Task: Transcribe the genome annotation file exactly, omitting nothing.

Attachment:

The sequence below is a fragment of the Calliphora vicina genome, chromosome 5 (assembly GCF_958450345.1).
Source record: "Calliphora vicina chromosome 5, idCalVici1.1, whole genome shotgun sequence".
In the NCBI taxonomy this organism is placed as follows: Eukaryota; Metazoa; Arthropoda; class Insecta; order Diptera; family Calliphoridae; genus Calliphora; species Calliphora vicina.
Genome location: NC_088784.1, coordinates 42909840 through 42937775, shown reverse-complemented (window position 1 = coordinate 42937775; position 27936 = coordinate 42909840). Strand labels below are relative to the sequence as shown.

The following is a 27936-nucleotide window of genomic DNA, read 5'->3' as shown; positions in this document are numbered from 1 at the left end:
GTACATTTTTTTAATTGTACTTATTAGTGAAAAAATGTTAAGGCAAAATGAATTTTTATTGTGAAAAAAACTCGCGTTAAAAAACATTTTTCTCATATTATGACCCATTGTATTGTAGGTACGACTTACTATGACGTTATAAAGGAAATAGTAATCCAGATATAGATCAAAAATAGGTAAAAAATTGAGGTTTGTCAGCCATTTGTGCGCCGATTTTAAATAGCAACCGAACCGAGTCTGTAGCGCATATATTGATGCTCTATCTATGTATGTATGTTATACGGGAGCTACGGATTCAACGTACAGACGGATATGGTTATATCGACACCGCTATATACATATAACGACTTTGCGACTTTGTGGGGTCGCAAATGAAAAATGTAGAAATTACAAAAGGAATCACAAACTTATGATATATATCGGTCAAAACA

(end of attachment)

The sequence below is a fragment of the Calliphora vicina genome, chromosome 5 (assembly GCF_958450345.1).
Source record: "Calliphora vicina chromosome 5, idCalVici1.1, whole genome shotgun sequence".
In the NCBI taxonomy this organism is placed as follows: Eukaryota; Metazoa; Arthropoda; class Insecta; order Diptera; family Calliphoridae; genus Calliphora; species Calliphora vicina.
Genome location: NC_088784.1, coordinates 42909840 through 42937775, shown reverse-complemented (window position 1 = coordinate 42937775; position 27936 = coordinate 42909840). Strand labels below are relative to the sequence as shown.

The following is a 27936-nucleotide window of genomic DNA, read 5'->3' as shown; positions in this document are numbered from 1 at the left end:
GTACATTTTTTTAATTGTACTTATTAGTGAAAAAATGTTAAGGCAAAATGAATTTTTATTGTGAAAAAAACTCGCGTTAAAAAACATTTTTCTCATATTATGACCCATTGTATTGTAGGTACGACTTACTATGACGTTATAAAGGAAATAGTAATCCAGATATAGATCAAAAATAGGTAAAAAATTGAGGTTTGTCAGCCATTTGTGCGCCGATTTTAAATAGCAACCGAACCGAGTCTGTAGCGCATATATTGATGCTCTATCTATGTATGTATGTTATACGGGAGCTACGGATTCAACGTACAGACGGATATGGTTATATCGACACCGCTATATACATATAACGACTTTGCGACTTTGTGGGGTCGCAAATGAAAAATGTAGAAATTACAAAAGGAATCACAAACTTATGATATATATCGGTCAAAACA